For much of the last decade, discussion of soccer among ultra-conservative Muslims faded into the background while Islamic militants appeared to set their sights elsewhere. That could change with the current European football championship and next month’s Paris Olympics. For now, the Gaza war’s mobilizing effect will likely primarily manifest itself in pro-Palestinian protests rather than violent attacks.
Israeli Prime Minister Binyamin Netanyahu’s refusal to end the Gaza war is about much more than avoiding a reckoning that could end his political life and potentially land him in prison.
Even by Israeli standards, Uri Tzafon (Awaken North) is a far-right fringe group. Amid mounting tension with Lebanese Shiite political group and militia, Hezbollah, along the Lebanon-Israel border, Uri Tzafon is calling for Israeli settlement of southern Lebanon.
The Dahiya doctrine that mandates the destruction of infrastructure, images of Gaza’s devastation, IDF soldiers’ social media postings, and inflammatory statements by officials, politicians, religious figures, and pundits call into question Israeli assertions that its military is among the world’s “most moral.”
Israeli military triumphs and exploits often produce battlefield victories that fail to garner political gains. The Gaza war has changed that paradigm.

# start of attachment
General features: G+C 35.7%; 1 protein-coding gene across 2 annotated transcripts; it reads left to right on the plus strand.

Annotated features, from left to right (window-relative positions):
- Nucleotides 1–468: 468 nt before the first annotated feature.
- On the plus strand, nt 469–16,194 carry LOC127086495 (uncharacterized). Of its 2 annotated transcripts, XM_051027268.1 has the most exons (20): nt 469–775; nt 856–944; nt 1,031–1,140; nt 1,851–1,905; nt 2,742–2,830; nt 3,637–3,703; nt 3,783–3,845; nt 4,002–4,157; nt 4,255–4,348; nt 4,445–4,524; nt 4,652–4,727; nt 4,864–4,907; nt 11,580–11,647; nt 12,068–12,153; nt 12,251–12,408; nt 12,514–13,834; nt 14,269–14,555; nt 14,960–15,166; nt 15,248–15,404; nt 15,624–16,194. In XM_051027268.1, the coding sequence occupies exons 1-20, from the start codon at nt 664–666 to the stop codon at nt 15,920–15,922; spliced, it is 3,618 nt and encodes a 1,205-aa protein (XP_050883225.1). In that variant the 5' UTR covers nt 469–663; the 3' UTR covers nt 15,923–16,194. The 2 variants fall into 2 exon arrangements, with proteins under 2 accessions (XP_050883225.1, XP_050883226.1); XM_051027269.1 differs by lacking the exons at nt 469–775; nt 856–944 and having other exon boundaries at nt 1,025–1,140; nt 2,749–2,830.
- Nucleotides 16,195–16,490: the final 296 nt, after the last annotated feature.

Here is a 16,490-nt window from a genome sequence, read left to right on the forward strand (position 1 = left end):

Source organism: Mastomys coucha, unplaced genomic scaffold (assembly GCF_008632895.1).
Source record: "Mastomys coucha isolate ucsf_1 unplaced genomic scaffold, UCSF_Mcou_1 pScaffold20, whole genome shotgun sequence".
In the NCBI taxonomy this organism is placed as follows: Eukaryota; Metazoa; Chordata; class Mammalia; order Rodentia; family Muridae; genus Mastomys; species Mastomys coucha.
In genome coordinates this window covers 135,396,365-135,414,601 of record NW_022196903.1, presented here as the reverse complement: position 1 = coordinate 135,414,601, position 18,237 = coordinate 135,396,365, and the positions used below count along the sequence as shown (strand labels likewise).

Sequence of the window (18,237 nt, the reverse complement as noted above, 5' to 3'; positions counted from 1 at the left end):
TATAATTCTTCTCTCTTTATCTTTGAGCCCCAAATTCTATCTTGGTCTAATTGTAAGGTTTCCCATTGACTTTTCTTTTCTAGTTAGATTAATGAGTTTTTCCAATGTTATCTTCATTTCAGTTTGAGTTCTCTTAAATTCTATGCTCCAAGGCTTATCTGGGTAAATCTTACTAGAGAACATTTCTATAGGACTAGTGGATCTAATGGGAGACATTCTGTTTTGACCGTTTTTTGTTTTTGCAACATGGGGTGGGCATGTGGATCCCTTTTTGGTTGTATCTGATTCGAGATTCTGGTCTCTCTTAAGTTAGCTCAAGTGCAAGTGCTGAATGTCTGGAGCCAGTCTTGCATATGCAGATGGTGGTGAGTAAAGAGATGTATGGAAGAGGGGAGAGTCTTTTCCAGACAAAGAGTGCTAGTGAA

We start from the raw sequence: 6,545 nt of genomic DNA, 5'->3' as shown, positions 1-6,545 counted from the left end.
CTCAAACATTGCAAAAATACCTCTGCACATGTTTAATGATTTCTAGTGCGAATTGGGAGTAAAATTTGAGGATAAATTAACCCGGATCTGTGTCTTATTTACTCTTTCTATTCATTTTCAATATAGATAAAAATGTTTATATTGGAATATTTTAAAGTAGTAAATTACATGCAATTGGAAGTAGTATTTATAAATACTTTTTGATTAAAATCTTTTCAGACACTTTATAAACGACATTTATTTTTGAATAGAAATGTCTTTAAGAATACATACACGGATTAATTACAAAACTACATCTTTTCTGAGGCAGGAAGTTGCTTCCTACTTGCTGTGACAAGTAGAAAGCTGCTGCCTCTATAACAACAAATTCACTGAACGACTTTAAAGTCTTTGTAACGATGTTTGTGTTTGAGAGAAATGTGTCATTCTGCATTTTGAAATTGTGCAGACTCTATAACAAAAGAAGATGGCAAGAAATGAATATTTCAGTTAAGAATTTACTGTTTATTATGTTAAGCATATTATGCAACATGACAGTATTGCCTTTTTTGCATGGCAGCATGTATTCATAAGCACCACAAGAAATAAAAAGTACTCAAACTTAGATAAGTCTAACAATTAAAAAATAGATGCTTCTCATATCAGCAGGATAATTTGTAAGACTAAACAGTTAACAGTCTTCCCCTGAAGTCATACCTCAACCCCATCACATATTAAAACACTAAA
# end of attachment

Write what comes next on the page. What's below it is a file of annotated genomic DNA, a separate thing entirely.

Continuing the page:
A former Israeli hostage negotiator suggests Hamas may be willing to shift the paradigm in Gaza ceasefire negotiations.
Covert Wars

Covert Wars


Gaza is not one but multiple wars. Beyond the horrors of the kinetic war in the Strip, Israel, the Palestinians, Qatar, the United Arab Emirates, Iran, and multiple political groups, including pro-Palestinian students, supporters of Israel, and right-wing forces, are waging often inter-connected Gaza-related information wars.
The coming week or two could determine Prime Minister Binyamin Netanyahu’s political fate and reshape the Biden administration’s support for Israel’s Gaza war. That is, if Mr. Netanyahu fails to comply with war cabinet member Benny Gantz’s demand that the prime minister produce a plan for the post-war administration of Gaza by June 8 and Mr. Gantz makes good on his threat to resign.
Innocent Palestinians bear the brunt of Israel’s Gaza war, but they are not the only victims of the conflict. So are freedoms of expression, the media, and academia in the West, as well as Arab autocracies.
Jordan's King Abdullah is caught between a rock and a hard place.
Israel’s territorial claims, West Bank policies, and Gaza war conduct shine a spotlight on problematic Jewish religious legal precepts, much like the 9/11 Al Qaeda attacks did with Islam.
For more than two decades, jihadists took pride in place as symbols of extremism and illustrations of the need for religious reform. They made Islam the focus of post-9/11 calls for religious change and moderation. Today, Islam no longer stands alone. One of the world’s foremost faiths, Islam has been joined by most major religions that have long flown under the radar.